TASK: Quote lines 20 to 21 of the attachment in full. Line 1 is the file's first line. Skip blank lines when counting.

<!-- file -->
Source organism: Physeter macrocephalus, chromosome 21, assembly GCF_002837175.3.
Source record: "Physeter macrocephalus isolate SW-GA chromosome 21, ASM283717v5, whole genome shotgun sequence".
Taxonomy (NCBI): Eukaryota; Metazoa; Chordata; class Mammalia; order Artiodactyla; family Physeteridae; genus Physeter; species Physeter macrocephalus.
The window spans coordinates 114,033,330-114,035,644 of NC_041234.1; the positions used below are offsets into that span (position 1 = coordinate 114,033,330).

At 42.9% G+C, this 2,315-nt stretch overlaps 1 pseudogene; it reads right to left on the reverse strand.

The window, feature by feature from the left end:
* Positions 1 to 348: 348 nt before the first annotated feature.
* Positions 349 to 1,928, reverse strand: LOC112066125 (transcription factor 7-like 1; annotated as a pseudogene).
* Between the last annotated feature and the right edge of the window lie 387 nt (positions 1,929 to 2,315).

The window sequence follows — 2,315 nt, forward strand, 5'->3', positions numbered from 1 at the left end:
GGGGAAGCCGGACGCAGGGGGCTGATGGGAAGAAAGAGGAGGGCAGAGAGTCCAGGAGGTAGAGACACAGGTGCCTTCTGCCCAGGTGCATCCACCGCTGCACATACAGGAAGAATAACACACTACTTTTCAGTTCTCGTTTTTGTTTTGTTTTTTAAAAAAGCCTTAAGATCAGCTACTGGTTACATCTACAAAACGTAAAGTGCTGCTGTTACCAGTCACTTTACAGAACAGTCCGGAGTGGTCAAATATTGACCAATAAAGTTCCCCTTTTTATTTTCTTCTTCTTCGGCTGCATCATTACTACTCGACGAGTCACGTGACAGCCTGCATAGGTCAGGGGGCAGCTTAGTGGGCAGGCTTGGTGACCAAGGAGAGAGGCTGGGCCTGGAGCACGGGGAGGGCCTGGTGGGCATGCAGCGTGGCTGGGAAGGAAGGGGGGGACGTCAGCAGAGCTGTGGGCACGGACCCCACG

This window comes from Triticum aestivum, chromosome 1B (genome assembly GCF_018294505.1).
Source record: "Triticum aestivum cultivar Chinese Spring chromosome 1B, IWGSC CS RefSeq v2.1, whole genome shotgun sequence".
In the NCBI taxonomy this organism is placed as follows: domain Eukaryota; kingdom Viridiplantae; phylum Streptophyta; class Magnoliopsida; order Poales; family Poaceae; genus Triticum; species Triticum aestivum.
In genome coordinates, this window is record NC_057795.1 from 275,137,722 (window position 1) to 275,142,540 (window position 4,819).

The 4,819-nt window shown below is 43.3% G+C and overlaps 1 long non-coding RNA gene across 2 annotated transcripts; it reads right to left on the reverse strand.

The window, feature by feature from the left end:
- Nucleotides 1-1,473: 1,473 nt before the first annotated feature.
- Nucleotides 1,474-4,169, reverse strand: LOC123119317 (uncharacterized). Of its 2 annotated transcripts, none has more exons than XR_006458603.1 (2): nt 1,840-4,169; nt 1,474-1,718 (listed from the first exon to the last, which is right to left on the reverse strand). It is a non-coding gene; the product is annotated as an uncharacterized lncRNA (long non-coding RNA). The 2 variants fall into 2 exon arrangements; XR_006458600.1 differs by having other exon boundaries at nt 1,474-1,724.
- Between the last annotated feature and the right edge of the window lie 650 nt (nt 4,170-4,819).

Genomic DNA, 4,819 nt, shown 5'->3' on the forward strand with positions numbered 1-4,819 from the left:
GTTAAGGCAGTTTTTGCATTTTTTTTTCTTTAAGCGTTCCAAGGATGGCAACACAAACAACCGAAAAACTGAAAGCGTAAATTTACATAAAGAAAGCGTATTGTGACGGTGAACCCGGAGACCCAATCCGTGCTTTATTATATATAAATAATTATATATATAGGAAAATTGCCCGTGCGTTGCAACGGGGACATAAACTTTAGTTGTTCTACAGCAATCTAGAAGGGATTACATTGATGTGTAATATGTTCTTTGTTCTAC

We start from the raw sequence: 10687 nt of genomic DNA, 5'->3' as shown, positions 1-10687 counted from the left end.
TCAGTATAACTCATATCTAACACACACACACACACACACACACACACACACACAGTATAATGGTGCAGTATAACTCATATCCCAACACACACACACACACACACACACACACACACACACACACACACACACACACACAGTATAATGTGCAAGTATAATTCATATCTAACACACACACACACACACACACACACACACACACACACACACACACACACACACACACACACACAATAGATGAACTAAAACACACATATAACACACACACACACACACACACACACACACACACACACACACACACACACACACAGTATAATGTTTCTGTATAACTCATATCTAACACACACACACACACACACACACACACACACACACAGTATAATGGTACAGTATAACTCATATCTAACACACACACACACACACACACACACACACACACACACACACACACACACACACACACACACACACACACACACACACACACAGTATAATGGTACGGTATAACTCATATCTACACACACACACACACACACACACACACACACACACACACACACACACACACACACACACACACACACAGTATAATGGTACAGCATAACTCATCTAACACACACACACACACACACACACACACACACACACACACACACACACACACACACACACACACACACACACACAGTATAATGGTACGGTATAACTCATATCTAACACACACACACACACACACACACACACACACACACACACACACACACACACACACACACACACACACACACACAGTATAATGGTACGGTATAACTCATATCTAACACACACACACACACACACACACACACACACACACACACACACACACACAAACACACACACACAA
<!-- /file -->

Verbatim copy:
- Between the last annotated feature and the right edge of the window lie 650 nt (nt 4,170-4,819).

Genomic DNA, 4,819 nt, shown 5'->3' on the forward strand with positions numbered 1-4,819 from the left: